each of us can be the change we want to see in the way food is grown. Today, industrial farming is giving us climate change, water pollution, water waste. It has destroyed biodiversity. We used to eat 8,500 crops;
we are eating 8 commodities. It’s destroying, of course,
the farmers and public health. But eating is an ecological act. Eating is an ethical act. Eating is a political act. And eating is an agricultural act. The separations that have been made between those who grow the food
and those who eat the food – If only that link could be closed the way we are trying to close it
in a loop in Navdanya, miracles start to happen, miracles like the paradox that the more you eat biodiversity,
the more you grow it. But if you don’t eat the millets,
who will grow it? If you don’t ask for the authentic daal,
it won’t be grown in this country. And we’ve seen, the way the government is going, we’re not going to get
clean, honest policies for a while. It depends on citizen action
to make the change. The other thing that agriculture
connects to all of us is the fact that in the act of eating, you are actually becoming
partners with the farmer. There is a very false way
of thinking that’s saying that agriculture is something
that can be forgotten, you know. And they have another linear line:
agriculture, industry – and we are living, we are working
in a space that used to be a factory – and then services. But show me a person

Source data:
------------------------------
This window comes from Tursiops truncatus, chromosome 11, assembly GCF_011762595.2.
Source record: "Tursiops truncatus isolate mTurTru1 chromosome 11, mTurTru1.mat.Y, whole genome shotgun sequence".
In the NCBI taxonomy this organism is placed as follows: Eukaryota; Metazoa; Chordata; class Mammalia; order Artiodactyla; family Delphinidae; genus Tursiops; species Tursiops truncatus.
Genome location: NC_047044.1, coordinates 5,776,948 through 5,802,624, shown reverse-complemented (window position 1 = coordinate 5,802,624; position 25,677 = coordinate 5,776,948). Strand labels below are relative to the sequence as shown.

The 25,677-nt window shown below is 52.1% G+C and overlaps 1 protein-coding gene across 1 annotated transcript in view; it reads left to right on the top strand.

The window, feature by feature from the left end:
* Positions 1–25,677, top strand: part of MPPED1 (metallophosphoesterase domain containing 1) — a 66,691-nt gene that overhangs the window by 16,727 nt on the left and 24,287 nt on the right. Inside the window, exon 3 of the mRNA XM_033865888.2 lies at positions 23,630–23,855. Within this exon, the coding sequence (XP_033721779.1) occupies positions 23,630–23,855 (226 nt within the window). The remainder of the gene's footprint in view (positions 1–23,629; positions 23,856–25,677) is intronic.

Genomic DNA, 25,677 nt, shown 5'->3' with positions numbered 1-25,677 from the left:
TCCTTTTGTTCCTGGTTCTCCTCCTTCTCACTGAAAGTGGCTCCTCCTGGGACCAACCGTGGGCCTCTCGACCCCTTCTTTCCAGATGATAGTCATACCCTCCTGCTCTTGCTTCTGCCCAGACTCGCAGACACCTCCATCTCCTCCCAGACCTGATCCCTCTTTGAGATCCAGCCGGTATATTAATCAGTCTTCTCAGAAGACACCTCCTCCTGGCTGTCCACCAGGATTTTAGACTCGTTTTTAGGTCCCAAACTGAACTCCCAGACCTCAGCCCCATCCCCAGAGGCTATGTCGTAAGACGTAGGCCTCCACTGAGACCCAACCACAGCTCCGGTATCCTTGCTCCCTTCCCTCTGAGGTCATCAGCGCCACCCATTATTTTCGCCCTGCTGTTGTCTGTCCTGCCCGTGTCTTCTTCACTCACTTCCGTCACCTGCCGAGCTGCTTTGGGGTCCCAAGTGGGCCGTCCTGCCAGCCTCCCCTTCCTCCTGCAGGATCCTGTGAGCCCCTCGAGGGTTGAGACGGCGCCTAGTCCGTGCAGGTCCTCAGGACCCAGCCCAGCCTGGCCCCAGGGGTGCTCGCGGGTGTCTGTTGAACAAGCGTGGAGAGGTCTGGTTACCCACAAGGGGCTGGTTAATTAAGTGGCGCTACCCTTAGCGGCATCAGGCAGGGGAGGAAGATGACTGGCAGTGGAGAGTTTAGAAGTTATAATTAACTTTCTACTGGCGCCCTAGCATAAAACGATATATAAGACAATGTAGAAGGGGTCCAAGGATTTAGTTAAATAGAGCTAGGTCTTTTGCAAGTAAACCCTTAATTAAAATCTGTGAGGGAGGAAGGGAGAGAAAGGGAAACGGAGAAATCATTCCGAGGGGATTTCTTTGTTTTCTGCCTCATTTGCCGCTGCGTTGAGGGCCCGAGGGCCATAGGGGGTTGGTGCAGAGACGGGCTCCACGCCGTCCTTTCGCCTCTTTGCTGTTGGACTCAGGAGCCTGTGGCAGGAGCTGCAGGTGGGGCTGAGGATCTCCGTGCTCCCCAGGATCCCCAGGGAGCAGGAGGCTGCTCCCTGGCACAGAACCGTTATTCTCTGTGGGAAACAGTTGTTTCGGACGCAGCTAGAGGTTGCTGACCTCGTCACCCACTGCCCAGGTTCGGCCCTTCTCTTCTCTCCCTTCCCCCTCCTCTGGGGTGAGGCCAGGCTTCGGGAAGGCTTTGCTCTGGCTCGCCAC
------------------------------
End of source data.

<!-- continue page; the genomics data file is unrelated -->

who is in a software company who has stopped eating. You still need the food, and the fact of forgetting
about agriculture, forgetting about our field farmers,
forgetting about the seed, forgetting about the soil is at the root of the huge
food and agrarian crisis. You are privileged, you don’t suffer it. But the producers are the worst
sufferers of the food crisis. I can’t go into detail
about how that happens. All I can do is invite you to join this revolution for life
that women are leading. Food after all is life, and every one of us
eats two or three times a day; the greedy might eat many more times. But every time you eat,
you can make a massive change. You can throw your weight behind ecosystems,
behind diversity, behind farmers, or you can throw your weight
behind greed, behind super profits, behind ill health that is killing
both this planet and people. Make your choice. It’s easy.
We’ve done it. And it’s just a matter of eating right
and thinking holistically. Thank you. (Applause)